Allyson A., Gilbert, AZ
In my life, I have yet to meet a physician or surgeon who is so wholly committed to easing the fear of his patient while at the same time staying focused on erasing their pain through innovative, non-invasive surgery. Can you imagine? Effective, non-invasive brain surgery? Through Dr. Shahinian and his colleagues at the Skull Base Institute this is not a fantasy, but a reality.
I am a 40-year-old wife and mother of three. Several years ago, I was in college attempting to finish my degree. I had a 4.0 grade average, but suddenly I was finding it difficult to remember anything I had read or been lectured on. A few months later, I went to see a neurologist. I assumed my memory lapses had something to do with an increase in my headaches and migraines. Additionally, I had been suffering from vertigo that my primary care physician believed to be sinus related. After an MRI, it was determined that I had a brain tumor in the left temporal lobe that measured approximately 4cm. At this point, my neurologist sent me for additional testing which had included a detailed hearing and visual test. The results indicated I had a substantial hearing loss in my left ear, but no visual disturbances were noted. I was then referred to Barrow Neurological Institute here in Arizona.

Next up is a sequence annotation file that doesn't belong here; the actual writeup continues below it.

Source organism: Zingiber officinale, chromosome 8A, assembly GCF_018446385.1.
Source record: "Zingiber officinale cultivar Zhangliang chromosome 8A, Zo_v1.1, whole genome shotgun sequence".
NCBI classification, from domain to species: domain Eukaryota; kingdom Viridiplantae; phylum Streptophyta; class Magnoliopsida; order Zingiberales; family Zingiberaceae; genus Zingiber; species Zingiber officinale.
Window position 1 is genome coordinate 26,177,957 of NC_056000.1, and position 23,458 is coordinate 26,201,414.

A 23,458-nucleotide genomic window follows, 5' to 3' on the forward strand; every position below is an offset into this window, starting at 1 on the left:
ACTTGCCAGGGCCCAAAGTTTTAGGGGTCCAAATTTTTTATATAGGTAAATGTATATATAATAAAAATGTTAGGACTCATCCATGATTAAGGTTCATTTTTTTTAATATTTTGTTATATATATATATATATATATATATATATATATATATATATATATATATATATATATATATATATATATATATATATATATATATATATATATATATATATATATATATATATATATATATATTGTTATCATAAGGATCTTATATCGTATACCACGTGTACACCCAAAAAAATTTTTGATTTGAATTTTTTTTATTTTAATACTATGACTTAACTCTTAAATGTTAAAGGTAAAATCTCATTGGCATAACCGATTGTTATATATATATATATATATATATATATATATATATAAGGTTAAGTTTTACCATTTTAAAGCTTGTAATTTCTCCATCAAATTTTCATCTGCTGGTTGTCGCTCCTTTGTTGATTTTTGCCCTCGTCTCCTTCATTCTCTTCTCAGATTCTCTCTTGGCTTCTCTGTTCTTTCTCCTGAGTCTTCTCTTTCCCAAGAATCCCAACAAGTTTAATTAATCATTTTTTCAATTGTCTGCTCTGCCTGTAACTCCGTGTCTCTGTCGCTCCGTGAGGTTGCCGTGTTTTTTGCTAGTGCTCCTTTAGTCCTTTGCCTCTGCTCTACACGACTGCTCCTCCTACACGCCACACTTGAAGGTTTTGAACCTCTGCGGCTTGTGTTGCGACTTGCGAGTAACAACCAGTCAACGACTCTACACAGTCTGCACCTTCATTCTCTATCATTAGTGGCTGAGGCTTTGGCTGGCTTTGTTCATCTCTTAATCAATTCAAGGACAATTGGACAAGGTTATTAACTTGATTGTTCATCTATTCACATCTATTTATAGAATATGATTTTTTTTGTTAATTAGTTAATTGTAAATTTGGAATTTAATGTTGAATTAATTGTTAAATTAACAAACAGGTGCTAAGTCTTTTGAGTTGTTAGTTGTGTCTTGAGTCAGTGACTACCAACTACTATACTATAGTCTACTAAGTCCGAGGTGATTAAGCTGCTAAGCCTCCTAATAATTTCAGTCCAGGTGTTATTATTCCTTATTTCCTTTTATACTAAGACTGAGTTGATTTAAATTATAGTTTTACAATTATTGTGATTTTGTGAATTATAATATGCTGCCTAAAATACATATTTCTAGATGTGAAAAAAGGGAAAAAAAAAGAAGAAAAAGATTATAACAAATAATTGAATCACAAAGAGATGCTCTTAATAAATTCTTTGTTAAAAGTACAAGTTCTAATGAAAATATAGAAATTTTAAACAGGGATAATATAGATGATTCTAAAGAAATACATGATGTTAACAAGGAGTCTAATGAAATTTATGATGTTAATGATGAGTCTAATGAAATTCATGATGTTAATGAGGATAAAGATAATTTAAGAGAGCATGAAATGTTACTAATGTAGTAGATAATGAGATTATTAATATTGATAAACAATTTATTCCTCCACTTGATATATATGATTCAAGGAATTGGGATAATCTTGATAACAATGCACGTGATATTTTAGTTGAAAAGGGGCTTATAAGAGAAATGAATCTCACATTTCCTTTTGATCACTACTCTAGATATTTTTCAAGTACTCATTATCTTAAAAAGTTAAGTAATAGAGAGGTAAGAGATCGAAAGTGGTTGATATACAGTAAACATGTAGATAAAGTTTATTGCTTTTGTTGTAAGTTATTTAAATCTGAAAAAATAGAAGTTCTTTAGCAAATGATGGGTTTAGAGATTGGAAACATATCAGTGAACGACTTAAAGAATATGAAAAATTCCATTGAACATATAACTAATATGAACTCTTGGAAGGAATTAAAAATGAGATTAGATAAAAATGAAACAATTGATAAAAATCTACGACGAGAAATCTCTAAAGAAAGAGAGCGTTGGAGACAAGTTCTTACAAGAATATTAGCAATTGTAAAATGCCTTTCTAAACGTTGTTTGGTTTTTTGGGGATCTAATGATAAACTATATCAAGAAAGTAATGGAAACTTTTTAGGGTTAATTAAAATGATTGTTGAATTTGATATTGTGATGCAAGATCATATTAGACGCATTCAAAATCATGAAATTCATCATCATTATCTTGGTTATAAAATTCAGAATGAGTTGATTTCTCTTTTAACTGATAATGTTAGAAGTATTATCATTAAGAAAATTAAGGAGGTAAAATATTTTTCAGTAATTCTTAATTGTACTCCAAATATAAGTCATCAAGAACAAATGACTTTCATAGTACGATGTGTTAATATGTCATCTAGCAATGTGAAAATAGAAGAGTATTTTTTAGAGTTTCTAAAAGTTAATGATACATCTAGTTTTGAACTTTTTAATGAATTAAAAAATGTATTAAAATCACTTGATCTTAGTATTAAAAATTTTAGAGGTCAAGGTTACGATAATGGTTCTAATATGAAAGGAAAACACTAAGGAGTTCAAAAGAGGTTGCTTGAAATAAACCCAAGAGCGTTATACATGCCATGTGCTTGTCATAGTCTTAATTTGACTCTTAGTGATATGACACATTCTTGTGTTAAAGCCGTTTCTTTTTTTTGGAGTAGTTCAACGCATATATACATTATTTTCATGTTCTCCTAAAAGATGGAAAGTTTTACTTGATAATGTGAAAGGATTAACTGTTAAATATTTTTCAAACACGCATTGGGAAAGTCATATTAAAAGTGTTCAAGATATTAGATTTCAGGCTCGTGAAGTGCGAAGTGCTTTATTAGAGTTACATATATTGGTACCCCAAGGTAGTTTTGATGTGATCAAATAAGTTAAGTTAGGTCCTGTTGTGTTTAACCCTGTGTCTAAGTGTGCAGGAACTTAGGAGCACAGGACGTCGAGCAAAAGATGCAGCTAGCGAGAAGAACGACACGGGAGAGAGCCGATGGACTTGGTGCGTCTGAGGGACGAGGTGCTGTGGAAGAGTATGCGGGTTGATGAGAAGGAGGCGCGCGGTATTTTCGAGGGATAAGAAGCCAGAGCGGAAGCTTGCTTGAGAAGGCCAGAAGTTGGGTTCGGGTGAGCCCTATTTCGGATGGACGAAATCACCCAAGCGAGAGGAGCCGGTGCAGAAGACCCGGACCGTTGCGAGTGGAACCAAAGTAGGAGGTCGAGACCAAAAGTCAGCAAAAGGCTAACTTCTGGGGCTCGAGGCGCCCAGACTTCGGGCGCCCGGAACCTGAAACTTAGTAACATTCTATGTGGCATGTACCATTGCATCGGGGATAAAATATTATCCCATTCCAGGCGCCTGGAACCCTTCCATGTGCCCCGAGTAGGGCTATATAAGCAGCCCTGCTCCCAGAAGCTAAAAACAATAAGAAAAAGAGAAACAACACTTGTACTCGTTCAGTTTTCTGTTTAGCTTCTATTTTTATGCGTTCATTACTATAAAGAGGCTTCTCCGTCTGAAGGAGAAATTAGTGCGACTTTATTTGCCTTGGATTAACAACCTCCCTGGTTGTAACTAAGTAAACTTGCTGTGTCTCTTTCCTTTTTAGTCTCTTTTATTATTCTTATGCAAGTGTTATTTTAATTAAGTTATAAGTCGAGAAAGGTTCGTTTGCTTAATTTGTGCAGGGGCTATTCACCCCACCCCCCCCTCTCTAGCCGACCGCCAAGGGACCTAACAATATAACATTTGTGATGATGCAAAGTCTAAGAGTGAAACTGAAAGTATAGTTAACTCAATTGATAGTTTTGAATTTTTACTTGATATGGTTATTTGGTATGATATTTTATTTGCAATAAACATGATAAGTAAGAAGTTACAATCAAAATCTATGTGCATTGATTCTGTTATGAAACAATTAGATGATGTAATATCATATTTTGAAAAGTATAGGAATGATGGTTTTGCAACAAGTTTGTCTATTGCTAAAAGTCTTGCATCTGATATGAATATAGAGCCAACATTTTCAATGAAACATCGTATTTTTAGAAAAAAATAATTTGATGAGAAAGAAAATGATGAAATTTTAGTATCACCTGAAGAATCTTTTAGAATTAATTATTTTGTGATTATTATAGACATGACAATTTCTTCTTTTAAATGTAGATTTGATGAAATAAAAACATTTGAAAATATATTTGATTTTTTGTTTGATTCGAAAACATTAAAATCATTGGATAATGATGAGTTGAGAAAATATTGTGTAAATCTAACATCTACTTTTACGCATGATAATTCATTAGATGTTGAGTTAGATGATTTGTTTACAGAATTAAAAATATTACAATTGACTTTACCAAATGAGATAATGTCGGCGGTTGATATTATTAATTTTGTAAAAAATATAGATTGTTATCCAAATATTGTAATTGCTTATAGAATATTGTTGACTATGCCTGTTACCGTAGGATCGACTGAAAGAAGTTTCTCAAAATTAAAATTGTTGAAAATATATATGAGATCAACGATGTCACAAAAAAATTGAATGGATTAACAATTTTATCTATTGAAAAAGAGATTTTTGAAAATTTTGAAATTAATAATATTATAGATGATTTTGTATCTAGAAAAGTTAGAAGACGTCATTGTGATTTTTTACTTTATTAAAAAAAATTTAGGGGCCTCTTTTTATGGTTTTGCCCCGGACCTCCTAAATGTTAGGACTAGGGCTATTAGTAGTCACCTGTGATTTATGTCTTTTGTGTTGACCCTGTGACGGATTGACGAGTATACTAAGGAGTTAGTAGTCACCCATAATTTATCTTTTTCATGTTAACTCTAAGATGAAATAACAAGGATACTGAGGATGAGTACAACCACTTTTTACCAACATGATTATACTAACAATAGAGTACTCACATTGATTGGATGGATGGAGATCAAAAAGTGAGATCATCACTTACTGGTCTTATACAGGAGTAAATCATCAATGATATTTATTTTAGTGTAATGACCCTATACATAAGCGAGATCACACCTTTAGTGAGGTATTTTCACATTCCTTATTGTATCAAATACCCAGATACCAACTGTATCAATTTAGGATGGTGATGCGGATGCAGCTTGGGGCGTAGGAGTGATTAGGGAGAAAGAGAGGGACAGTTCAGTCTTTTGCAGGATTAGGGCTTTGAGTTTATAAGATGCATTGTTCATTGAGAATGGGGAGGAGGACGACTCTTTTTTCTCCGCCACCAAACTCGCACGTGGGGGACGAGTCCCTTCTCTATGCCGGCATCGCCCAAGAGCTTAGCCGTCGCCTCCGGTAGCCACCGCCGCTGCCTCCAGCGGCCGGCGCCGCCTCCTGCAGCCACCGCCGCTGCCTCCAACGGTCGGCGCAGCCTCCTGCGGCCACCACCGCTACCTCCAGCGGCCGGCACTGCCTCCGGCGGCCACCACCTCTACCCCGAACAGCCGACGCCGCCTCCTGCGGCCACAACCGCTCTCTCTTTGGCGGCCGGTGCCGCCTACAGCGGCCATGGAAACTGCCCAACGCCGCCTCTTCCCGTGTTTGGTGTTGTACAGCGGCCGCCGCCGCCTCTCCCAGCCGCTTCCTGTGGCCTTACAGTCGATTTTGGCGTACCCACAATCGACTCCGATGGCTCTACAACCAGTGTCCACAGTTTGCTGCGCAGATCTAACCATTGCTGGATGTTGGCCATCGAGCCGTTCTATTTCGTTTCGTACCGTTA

After waiting several weeks for an appointment, I met a neurosurgeon at Barrow. After reviewing my MRI and results from other testing, the surgeon believed that surgery would be required and that most likely I was suffering from an acoustic neuroma or meningioma. His chosen course of action for surgery would be to remove the tumor via an open craniotomy. The incision would be made below my ear and my skull would be pulled back. While this would render me deaf in my left ear, it would provide the best view for the surgeon and require the least amount of retraction of the brain. I could expect some facial numbness or paralysis due to the nerves in that area of the brain being stretched during retraction. In most cases, the problem should correct itself within 6 months, but the hearing loss would be permanent. I could expect to be in the ICU for 3 to 5 days with a total hospital stay of 7 to 14 days. Additionally, the surgeon wanted time to review my file with his colleagues prior to scheduling surgery. He felt he needed input from his colleagues to ascertain what type of tumor I had, as he didn’t feel comfortable with making a final surgical decision until the consensus was reached.